Every democratic election is a choice, to a certain extent, between the bad and the worse. In that sense, it is much like life. There is seldom a perfect option.
And every voter who takes pencil in hand in the privacy of the polling booth will assess the issues, compromise on some and prioritise others.
In the First Past the Post Westminster election, we also vote for – or against – an individual whose name appears on the ballot. It seems likely that across the UK on Thursday night some big names will lose their seats and be subjected to the kind of ritual humiliation by media that goes with the job of MP these days. Alex Salmond and Angus Robertson may be among them.
I am not a nationalist but I will be voting SNP. More specifically, I will vote for Tommy Sheppard in Edinburgh East. Sheppard seems to be a man who takes an internationalist view, not a narrow nationalist one. But my decision is based on his party’s strong pro-EU stance. In the event of a hung Parliament – unlikely though that may be – the SNP would be a voice for staying in the single market and customs union, for freedom of movement.
But, I have to say, I seem to be a fish that swims against the tide and I am not sure my vote is one the SNP can really take much comfort in. It seems likely to fall back, perhaps considerably, from the extraordinary feat of winning almost all the seats in 2015.
The SNP has fought a stalwart campaign but they have not often been inspiring, seeming slightly wrong-footed by the snap election. They have been constantly pushed to talk about #indyref2 and not about the importance of our links with Europe. They are the sole EU-friendly option on the ballot paper in most of Scotland. But this policy may not prove successful at the ballot box.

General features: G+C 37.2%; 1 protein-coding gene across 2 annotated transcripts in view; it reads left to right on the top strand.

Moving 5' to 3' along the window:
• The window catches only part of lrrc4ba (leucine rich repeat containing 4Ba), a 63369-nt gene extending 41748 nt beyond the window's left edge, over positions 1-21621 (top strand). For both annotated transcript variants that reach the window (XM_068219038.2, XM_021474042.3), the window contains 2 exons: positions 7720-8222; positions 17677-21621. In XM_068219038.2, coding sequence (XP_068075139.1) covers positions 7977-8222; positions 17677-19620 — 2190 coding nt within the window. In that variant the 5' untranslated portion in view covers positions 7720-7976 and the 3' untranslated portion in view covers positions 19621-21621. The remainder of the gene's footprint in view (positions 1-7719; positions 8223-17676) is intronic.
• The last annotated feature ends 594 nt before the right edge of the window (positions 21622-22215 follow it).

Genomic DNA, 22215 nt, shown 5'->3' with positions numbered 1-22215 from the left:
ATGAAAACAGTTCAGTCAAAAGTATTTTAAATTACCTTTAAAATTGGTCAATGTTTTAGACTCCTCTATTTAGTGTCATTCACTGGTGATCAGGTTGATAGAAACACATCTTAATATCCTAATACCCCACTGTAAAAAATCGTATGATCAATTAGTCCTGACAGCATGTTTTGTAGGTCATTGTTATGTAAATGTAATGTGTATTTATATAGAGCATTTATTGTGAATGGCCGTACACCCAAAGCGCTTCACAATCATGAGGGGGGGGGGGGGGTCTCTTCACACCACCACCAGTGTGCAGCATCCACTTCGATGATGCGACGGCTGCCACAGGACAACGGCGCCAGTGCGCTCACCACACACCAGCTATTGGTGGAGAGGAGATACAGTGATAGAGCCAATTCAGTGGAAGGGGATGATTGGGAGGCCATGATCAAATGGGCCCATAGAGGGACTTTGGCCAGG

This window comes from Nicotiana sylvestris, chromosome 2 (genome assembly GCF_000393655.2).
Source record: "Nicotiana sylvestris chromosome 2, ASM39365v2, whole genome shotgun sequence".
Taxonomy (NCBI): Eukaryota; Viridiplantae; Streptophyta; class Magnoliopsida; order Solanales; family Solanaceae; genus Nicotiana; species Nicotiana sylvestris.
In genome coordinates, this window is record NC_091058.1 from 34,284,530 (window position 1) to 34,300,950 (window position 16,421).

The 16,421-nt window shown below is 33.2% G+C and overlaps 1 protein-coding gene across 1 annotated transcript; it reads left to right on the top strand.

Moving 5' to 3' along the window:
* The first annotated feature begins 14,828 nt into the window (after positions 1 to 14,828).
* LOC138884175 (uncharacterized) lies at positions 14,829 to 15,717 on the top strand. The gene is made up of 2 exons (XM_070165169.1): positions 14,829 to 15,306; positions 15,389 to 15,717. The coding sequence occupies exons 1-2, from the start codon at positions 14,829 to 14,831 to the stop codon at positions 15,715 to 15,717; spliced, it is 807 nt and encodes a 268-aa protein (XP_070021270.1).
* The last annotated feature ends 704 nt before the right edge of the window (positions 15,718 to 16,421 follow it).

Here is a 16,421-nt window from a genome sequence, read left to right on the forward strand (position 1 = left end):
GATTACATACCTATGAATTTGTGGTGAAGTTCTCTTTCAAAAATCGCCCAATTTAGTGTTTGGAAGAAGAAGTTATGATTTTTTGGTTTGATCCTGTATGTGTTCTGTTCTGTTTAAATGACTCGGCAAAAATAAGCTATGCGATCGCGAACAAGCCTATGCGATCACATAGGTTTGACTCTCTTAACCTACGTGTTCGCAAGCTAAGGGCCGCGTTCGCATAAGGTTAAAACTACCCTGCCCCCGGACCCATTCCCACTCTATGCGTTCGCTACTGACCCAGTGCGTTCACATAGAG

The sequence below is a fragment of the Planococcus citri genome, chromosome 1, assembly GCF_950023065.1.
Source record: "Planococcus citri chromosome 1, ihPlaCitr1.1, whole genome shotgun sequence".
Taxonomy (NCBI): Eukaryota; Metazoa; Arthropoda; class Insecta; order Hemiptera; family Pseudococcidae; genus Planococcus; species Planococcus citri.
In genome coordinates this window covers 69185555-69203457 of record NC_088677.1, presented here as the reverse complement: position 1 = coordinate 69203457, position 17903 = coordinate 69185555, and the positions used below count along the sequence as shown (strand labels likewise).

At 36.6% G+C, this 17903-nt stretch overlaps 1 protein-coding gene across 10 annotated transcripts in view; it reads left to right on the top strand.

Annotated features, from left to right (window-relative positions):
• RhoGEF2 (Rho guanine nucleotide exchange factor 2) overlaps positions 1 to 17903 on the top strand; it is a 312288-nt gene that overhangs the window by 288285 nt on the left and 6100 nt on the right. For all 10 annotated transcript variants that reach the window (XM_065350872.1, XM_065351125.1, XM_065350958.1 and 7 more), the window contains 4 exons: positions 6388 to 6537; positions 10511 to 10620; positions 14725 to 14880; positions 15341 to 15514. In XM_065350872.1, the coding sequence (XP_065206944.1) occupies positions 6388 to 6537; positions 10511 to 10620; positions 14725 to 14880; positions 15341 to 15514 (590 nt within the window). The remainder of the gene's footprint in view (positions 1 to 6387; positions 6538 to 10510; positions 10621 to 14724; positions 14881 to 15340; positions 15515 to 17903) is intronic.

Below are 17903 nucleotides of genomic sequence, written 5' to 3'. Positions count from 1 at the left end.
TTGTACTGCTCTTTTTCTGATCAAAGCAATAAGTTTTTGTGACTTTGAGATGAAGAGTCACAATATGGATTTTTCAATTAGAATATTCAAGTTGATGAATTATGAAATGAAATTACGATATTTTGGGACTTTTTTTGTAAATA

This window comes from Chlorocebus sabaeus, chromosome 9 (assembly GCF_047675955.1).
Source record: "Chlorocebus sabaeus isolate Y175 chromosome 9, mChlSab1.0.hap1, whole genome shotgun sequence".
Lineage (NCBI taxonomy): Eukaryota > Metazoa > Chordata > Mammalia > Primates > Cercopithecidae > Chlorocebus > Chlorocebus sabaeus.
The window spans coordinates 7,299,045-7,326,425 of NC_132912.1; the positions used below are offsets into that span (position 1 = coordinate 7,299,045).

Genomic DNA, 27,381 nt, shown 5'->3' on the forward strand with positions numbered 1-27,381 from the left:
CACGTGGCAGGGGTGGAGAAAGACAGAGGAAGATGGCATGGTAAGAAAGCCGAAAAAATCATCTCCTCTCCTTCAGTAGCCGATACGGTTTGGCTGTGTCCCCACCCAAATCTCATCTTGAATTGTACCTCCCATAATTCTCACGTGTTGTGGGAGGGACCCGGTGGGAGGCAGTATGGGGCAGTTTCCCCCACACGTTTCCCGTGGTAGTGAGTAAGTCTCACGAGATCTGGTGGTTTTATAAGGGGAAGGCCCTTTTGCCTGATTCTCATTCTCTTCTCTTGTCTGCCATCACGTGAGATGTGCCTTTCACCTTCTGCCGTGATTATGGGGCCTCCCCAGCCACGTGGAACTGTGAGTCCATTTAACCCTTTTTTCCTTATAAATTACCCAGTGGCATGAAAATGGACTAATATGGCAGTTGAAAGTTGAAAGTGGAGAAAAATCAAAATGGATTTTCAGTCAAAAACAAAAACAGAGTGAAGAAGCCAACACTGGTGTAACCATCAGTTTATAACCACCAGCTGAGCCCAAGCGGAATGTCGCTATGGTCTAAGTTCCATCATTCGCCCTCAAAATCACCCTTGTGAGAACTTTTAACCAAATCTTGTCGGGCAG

A fishy question
On the one hand, it may lose them some Nationalist votes. For example, fisherman have spent generations blaming EU fisheries policy for quotas that they feel are unfair. They hope that leaving the EU may mean they can catch more fish. They may be aware also that many of the fish they catch go from the market in Peterhead straight to restaurants in Paris and Berlin and that if things go badly over Brexit, they could rot in lorries as they wait at customs posts. It took Greenland three years to negotiate export of its major asset, fish, to the EU. But they are being assured by the Conservatives that leaving the EU will improve their lot and those arguments may win out. So some Nationalists may switch.
On the other hand, it is unclear what percentage of the many Remain voters who also voted against independence in 2014 will vote for the SNP. The prospect of another independence referendum seems to be frightening the lieges.
It is useless to point out that the proposal is merely to put the independence case to Scottish voters when the terms of Brexit are known. At that point – which may be several years hence due to the unknown nature of the Brexit negotiations – the Scottish people could choose.
Talking to ‘Remainer’/ ‘No voting’ friends, they are alarmed by the prospect of a hard border at the Border. That seems to me at the moment the least of our worries. Brexit is a real and present danger. But the Brexit referendum has alarmed people – it seemed to many that a vindictive vote against all sensible advice carried the day on that; they fear #Indyref2 could carry Scotland into a similar reckless divorce – the kind where the husband tells his lawyer: ‘Honestly I’d rather you got the money than her. Bill me’.
As well as fear, of course, there are real bonds of affection and loyalty for many within that Union, and the recent terror attacks may have made those more precious.
People would be at liberty to campaign and vote as they wished in another independence referendum. It may never happen. The Brexit deal may be less bad than feared – if Scotland’s access to the single market and customs union is protected, if immigration is devolved, there may be no desire for a second independence referendum. In any case, it seems to me that these are arguments for another day.
To me, the Brexit effect is already apparent – EU nationals residing here have been living in stress for a year already. Some are leaving. Sterling has fallen. Food prices are rising. And Brexit hasn’t even happened yet – we are still in the EU.
When I vote tomorrow it will be for the party which will do the most to stick up for my EU friends who have made their lives here; which will argue for my children’s horizons to be broadened by freedom of movement; which treats our European alliance with respect and welcomes its citizens with friendship.